Wednesday, March 1
12:00 pm EST / 17:00 Uhr GMT
DOROTHY BOHM (B. 1924): A WORLD OBSERVED
Lecture by Monica Bohm-Duchen
Dorothy Bohm, Haifa, Israel, 1959. © Dorothy Bohm Archive
London-based art historian Monica Bohm-Duchen will give her personal insights into the life and work of her mother, photographer Dorothy Bohm, who as a girl of fourteen found sanctuary from Nazi Europe in the UK, and in due course established herself as one of the leading figures in post-war British photography.
Dorothy Bohm was born Dorothea Israelit in Königsberg, East Prussia in 1924 and came to England as a child refugee from Nazism in June 1939. After studying photography in Manchester she opened her own portrait studio in the city at the age of 21. In the late 1940s a visit to Switzerland prompted her to start working outside the studio, and by the late 1950s she had abandoned studio portraiture for street photography, working in black and white until the early 1980s before moving totally to colour. Her first exhibition, People at Peace, was held at the Institute of Contemporary Arts, London, in 1969, and her first book, A World Observed was published in 1970.
Closely involved in the founding of The Photographers’ Gallery in the early 1970s, she was elected an Honorary Fellow of the Royal Photographic Society in 2009. With a career spanning over seven decades and numerous exhibitions and publications to her name, Dorothy Bohm is widely regarded as one of the doyennes of British photography. Now aged 98, she remains deeply engaged with her photographic practice.
Wednesday, March 15
12:00 pm EST / 18:00 Uhr CEST
THE ART OF FELIX LEMBERSKY (1913-1970)
With Yelena Lembersky and Dr. Ori Z Soltes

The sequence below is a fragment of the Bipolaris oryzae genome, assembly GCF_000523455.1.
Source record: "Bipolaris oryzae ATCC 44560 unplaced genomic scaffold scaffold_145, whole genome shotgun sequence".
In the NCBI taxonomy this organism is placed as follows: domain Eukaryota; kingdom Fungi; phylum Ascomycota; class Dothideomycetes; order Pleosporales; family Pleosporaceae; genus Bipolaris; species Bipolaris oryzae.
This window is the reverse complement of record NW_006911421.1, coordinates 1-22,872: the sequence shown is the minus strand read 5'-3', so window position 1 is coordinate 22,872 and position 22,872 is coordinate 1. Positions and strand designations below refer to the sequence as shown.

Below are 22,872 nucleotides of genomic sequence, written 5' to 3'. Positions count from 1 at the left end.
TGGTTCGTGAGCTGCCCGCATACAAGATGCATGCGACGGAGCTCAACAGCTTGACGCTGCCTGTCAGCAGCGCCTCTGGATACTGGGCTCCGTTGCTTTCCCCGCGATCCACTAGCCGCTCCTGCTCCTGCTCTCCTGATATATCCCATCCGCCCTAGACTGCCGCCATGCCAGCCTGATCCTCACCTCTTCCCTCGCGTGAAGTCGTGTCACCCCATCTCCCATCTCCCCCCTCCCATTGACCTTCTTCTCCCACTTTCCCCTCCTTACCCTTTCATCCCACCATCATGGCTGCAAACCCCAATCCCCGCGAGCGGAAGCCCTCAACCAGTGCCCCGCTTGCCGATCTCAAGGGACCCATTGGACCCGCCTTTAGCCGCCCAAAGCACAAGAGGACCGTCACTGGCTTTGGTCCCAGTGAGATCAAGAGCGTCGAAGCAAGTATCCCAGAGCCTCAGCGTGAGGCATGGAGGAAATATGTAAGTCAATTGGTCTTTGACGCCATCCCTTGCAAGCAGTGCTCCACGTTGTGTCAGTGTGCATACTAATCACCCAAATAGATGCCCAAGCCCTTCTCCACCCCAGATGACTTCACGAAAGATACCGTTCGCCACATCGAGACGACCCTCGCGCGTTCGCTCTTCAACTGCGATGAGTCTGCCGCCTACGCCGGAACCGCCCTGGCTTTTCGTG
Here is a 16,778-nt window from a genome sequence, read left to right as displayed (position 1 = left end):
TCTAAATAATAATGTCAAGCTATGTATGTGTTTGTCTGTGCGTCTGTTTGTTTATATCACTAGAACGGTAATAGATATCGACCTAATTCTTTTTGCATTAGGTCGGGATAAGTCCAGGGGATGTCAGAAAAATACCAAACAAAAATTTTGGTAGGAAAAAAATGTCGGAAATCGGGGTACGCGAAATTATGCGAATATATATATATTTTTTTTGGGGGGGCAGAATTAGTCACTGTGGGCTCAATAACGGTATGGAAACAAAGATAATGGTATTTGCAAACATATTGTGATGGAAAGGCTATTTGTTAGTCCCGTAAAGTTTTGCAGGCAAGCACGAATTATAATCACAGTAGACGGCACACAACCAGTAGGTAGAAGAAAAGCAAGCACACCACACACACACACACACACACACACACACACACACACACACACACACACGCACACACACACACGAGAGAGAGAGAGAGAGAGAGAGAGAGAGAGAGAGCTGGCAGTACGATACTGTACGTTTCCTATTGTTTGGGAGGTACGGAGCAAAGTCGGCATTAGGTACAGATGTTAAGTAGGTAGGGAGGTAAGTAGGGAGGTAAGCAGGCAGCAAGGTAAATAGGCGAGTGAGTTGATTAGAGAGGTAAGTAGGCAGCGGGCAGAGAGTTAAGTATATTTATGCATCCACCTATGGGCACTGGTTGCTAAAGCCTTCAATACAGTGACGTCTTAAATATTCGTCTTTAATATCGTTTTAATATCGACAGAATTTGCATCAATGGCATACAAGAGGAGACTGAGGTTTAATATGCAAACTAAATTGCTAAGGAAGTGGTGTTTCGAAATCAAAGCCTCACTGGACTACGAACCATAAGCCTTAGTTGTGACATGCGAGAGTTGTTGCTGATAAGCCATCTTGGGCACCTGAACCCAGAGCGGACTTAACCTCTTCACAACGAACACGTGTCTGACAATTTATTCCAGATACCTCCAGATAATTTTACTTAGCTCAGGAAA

Felix Lembersky, Red Workshop, 1959. Copyright Felix Lembersky estate
Felix Lembersky (1913-1970) was a Soviet Jewish painter, teacher, theater sets designer, and an organizer of artistic groups in Leningrad and the Urals. Born in Poland, he grew up in Ukraine, and had his start in the arts in Kyiv during the Avant-Garde of the 1920s. In 1935, he moved to Leningrad to study realist painting at the Academy of Art. He achieved national recognition for his portraits and paintings on historic subjects but rejected Socialist Realism, mandated by the Soviets, and became a vocal critic of censorship and repressive policies against the arts. He is best known for his Execution: Babyn Yar canvases (ca. 1944-52), the earliest artistic representation of the massacre, and his later non-realist work. In the 1980s, his family brought his oeuvre to the United States.
The program features a talk by Lembersky’s granddaughter, Yelena Lembersky, co-author of the recent and highly acclaimed memoir, Like a Drop of Ink in a Downpour: Memories of Soviet Russia. Yelena will be introduced by Georgetown University professor, Ori Z Soltes, who has known her for many years and has written extensively on the work of Felix Lembersky.
“We are merely honest people and see what is good and bad, and we cannot be confused.” – Felix Lembersky, Leningrad, the Soviet Union, 1960
Wednesday, March 29
12:00 pm EST / 18:00 Uhr CEST
”SWEET KITSCH, I CAN’T DO THAT”
MARIA LUIKO (1904-1941)
With Wolfram P. Kastner and Mascha Erbelding